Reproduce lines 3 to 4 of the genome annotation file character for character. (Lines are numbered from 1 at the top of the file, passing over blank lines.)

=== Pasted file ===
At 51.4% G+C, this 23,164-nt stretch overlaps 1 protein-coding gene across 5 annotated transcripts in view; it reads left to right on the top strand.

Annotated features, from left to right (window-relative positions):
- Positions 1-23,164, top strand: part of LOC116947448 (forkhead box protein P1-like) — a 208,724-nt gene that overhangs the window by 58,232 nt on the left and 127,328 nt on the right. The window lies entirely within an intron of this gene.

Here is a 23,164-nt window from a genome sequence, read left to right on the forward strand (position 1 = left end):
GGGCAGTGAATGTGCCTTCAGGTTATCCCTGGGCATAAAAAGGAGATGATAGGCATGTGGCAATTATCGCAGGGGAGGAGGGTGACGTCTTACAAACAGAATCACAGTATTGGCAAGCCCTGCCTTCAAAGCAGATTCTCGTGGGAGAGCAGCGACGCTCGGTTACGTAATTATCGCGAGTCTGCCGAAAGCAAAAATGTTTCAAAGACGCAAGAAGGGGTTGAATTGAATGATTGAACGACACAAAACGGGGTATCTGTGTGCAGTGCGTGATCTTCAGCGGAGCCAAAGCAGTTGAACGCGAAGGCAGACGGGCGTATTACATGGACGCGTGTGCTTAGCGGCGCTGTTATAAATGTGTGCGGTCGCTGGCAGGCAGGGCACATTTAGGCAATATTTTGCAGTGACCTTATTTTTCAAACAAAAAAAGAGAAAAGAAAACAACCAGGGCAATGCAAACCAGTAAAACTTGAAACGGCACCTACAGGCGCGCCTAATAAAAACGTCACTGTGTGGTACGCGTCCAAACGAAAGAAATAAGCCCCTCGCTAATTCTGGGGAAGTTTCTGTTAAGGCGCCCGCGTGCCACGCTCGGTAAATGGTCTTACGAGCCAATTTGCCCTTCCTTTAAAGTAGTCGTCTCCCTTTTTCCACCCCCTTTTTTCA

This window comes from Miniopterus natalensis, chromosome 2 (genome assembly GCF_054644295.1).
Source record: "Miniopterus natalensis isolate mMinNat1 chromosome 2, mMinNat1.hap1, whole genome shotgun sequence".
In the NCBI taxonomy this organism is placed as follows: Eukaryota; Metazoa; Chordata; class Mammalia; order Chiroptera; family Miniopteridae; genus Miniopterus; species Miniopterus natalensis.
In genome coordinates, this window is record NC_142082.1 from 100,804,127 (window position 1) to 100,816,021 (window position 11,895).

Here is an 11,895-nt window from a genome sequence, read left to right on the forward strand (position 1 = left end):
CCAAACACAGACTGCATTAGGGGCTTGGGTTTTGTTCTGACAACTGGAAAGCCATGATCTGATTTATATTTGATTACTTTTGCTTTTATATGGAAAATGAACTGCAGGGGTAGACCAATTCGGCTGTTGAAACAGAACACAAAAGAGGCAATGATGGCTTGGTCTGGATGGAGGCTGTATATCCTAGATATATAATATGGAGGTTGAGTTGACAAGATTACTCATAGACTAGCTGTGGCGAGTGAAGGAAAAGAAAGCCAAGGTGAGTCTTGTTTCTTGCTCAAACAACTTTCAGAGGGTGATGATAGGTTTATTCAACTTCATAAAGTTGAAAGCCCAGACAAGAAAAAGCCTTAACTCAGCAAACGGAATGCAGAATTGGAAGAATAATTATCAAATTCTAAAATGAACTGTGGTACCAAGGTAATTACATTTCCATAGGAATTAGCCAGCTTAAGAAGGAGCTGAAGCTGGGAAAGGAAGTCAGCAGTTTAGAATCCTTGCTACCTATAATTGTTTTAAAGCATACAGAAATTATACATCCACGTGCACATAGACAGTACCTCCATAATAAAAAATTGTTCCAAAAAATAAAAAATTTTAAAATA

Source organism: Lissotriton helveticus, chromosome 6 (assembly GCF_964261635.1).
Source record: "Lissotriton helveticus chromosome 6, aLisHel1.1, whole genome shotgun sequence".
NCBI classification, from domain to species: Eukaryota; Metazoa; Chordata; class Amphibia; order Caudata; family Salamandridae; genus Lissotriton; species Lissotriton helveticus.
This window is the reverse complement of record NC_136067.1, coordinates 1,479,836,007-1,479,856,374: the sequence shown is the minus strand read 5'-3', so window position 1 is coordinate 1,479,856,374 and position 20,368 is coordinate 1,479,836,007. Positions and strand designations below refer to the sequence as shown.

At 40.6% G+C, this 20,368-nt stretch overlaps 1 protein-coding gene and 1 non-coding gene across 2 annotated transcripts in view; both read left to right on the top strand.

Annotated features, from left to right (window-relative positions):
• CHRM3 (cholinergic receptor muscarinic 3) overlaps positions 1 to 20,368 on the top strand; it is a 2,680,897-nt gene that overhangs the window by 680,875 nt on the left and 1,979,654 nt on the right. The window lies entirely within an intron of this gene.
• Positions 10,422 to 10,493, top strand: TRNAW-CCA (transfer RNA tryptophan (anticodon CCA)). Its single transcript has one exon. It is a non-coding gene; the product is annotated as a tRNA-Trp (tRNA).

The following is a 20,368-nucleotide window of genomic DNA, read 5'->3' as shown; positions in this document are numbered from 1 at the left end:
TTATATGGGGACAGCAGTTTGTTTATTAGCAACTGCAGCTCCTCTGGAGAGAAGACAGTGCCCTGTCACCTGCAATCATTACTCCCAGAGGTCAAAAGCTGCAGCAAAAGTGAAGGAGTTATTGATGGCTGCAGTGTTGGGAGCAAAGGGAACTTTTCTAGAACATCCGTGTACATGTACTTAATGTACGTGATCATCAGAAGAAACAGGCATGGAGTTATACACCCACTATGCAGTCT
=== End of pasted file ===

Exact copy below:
- Positions 1-23,164, top strand: part of LOC116947448 (forkhead box protein P1-like) — a 208,724-nt gene that overhangs the window by 58,232 nt on the left and 127,328 nt on the right. The window lies entirely within an intron of this gene.

Here is a 23,164-nt window from a genome sequence, read left to right on the forward strand (position 1 = left end):